My principal focus has been the geography of older neighbourhoods of large cities and the social groups that experience them and attempt to shape them through changing social and political-economic contexts. My PhD research interpreted life in an impoverished African-American neighbourhood in inner city Philadelphia. Since then work has emphasised Canadian cities, though comparative projects have added Australia, the United States and Israel. Housing and neighbourhood research has included gentrification, immigration, urban poverty, and community politics in post-industrial cities. Several projects have led to books, including Neighbourhood Organizations and the Welfare State (1994, with Shlomo Hasson), The New Middle Class and the Remaking of the Central City (1996), examining gentrification in six Canadian cities, and Millionaire Migrants: Trans-Pacific Life Lines (2010), interpreting the transnational relations of wealthy immigrants between East Asia and Canada.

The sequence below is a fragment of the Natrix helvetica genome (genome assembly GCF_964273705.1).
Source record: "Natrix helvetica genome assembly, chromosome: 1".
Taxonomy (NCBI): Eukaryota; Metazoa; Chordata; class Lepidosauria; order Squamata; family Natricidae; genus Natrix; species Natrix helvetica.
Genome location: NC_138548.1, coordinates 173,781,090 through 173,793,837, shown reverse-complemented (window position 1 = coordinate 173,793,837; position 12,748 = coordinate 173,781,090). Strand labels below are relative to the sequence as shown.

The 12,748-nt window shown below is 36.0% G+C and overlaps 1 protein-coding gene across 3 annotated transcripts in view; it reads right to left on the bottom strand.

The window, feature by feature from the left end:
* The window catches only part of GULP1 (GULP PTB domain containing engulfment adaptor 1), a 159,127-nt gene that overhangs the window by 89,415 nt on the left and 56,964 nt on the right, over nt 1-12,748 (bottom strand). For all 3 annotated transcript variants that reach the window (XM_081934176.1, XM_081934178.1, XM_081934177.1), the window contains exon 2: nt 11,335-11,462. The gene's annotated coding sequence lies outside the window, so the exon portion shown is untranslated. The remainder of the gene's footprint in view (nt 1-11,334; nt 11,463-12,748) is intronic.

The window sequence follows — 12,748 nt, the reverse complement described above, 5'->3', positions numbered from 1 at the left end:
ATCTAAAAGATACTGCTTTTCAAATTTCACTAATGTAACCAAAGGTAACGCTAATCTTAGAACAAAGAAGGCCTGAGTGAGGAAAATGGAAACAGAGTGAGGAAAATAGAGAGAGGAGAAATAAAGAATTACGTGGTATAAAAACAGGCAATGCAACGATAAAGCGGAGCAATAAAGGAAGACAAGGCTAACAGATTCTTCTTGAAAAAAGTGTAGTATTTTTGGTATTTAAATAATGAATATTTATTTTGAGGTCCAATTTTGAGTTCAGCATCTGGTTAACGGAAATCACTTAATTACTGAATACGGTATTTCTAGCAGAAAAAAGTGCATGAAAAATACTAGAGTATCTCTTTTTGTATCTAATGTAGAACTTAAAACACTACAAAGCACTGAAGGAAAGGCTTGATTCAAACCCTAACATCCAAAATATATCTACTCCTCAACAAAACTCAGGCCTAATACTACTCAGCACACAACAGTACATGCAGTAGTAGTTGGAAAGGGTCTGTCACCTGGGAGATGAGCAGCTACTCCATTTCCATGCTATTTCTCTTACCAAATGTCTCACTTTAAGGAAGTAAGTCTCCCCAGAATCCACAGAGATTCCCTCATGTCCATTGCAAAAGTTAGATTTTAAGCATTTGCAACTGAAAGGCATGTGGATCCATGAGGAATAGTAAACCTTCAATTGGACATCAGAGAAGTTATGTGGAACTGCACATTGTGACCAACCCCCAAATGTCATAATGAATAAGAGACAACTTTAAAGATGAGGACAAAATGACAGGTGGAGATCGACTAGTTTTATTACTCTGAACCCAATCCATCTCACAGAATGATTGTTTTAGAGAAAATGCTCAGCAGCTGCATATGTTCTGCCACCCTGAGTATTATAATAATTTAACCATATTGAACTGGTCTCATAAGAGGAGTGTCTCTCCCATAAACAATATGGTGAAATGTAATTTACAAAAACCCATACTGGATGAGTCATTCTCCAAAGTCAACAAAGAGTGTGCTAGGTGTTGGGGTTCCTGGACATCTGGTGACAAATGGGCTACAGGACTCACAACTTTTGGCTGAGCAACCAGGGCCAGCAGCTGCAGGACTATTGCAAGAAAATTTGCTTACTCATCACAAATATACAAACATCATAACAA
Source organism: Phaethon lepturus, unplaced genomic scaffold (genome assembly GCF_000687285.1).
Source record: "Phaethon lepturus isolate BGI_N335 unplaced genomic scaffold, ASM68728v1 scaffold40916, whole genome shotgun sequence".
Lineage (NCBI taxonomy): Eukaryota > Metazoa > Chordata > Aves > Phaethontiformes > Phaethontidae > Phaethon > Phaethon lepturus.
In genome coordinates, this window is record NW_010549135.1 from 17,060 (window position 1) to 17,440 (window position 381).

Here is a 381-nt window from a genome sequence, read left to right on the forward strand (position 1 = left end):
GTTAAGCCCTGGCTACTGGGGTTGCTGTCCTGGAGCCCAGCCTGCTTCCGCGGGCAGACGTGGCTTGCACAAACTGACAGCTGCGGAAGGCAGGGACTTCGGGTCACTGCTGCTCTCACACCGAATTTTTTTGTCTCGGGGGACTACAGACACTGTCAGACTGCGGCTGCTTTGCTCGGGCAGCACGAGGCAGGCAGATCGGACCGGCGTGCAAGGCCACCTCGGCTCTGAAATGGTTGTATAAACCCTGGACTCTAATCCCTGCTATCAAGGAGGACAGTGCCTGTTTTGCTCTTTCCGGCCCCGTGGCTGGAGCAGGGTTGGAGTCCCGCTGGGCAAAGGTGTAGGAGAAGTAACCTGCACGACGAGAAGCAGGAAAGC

Currently, I am studying housing bubbles in several Pacific Rim cities, the causes, social consequences and policy responses to high-priced and volatile housing markets in cities open to global flows of capital and labour.
A second project involves membership in a large team examining socio-economic polarisation and inequality across and within Canadian cities.
Another focus has been debate on various approaches to explanation in human geography, and participation in conceptual discussion on such themes as human agency, qualitative methods, post-modernism, landscape as text, aestheticisation, consumption, race, and multiculturalism.